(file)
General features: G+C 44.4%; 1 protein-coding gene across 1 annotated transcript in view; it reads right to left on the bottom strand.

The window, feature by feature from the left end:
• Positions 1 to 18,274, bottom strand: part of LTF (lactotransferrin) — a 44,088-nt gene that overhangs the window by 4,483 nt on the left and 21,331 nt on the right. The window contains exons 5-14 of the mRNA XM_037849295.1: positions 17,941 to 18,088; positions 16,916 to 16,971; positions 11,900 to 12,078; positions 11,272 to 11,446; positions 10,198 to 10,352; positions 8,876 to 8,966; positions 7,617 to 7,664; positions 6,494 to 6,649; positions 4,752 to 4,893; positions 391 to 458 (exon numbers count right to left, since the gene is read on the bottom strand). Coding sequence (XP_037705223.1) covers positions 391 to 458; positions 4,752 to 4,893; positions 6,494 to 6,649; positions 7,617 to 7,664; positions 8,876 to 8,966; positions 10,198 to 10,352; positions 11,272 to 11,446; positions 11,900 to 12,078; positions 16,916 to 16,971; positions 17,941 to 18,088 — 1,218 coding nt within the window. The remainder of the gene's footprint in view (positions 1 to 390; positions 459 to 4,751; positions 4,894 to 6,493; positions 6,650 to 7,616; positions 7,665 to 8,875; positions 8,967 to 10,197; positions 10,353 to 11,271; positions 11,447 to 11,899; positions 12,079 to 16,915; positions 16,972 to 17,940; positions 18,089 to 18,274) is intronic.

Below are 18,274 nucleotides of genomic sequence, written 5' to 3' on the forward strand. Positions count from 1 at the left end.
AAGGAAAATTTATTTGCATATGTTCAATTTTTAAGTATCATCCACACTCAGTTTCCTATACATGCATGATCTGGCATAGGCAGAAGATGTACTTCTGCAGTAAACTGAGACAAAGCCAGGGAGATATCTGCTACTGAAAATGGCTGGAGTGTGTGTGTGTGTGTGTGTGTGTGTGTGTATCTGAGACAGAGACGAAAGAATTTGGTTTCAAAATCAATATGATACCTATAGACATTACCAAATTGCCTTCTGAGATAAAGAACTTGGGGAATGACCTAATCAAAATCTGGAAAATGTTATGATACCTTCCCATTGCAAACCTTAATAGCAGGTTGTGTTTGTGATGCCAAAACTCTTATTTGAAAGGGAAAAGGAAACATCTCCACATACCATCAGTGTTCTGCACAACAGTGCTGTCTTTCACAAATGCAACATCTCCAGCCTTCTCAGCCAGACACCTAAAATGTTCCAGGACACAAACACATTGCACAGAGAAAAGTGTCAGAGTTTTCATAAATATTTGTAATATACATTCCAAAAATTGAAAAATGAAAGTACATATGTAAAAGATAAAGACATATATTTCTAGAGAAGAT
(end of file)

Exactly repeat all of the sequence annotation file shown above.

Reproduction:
General features: G+C 44.4%; 1 protein-coding gene across 1 annotated transcript in view; it reads right to left on the bottom strand.

The window, feature by feature from the left end:
• Positions 1 to 18,274, bottom strand: part of LTF (lactotransferrin) — a 44,088-nt gene that overhangs the window by 4,483 nt on the left and 21,331 nt on the right. The window contains exons 5-14 of the mRNA XM_037849295.1: positions 17,941 to 18,088; positions 16,916 to 16,971; positions 11,900 to 12,078; positions 11,272 to 11,446; positions 10,198 to 10,352; positions 8,876 to 8,966; positions 7,617 to 7,664; positions 6,494 to 6,649; positions 4,752 to 4,893; positions 391 to 458 (exon numbers count right to left, since the gene is read on the bottom strand). Coding sequence (XP_037705223.1) covers positions 391 to 458; positions 4,752 to 4,893; positions 6,494 to 6,649; positions 7,617 to 7,664; positions 8,876 to 8,966; positions 10,198 to 10,352; positions 11,272 to 11,446; positions 11,900 to 12,078; positions 16,916 to 16,971; positions 17,941 to 18,088 — 1,218 coding nt within the window. The remainder of the gene's footprint in view (positions 1 to 390; positions 459 to 4,751; positions 4,894 to 6,493; positions 6,650 to 7,616; positions 7,665 to 8,875; positions 8,967 to 10,197; positions 10,353 to 11,271; positions 11,447 to 11,899; positions 12,079 to 16,915; positions 16,972 to 17,940; positions 18,089 to 18,274) is intronic.

Below are 18,274 nucleotides of genomic sequence, written 5' to 3' on the forward strand. Positions count from 1 at the left end.
AAGGAAAATTTATTTGCATATGTTCAATTTTTAAGTATCATCCACACTCAGTTTCCTATACATGCATGATCTGGCATAGGCAGAAGATGTACTTCTGCAGTAAACTGAGACAAAGCCAGGGAGATATCTGCTACTGAAAATGGCTGGAGTGTGTGTGTGTGTGTGTGTGTGTGTGTGTATCTGAGACAGAGACGAAAGAATTTGGTTTCAAAATCAATATGATACCTATAGACATTACCAAATTGCCTTCTGAGATAAAGAACTTGGGGAATGACCTAATCAAAATCTGGAAAATGTTATGATACCTTCCCATTGCAAACCTTAATAGCAGGTTGTGTTTGTGATGCCAAAACTCTTATTTGAAAGGGAAAAGGAAACATCTCCACATACCATCAGTGTTCTGCACAACAGTGCTGTCTTTCACAAATGCAACATCTCCAGCCTTCTCAGCCAGACACCTAAAATGTTCCAGGACACAAACACATTGCACAGAGAAAAGTGTCAGAGTTTTCATAAATATTTGTAATATACATTCCAAAAATTGAAAAATGAAAGTACATATGTAAAAGATAAAGACATATATTTCTAGAGAAGAT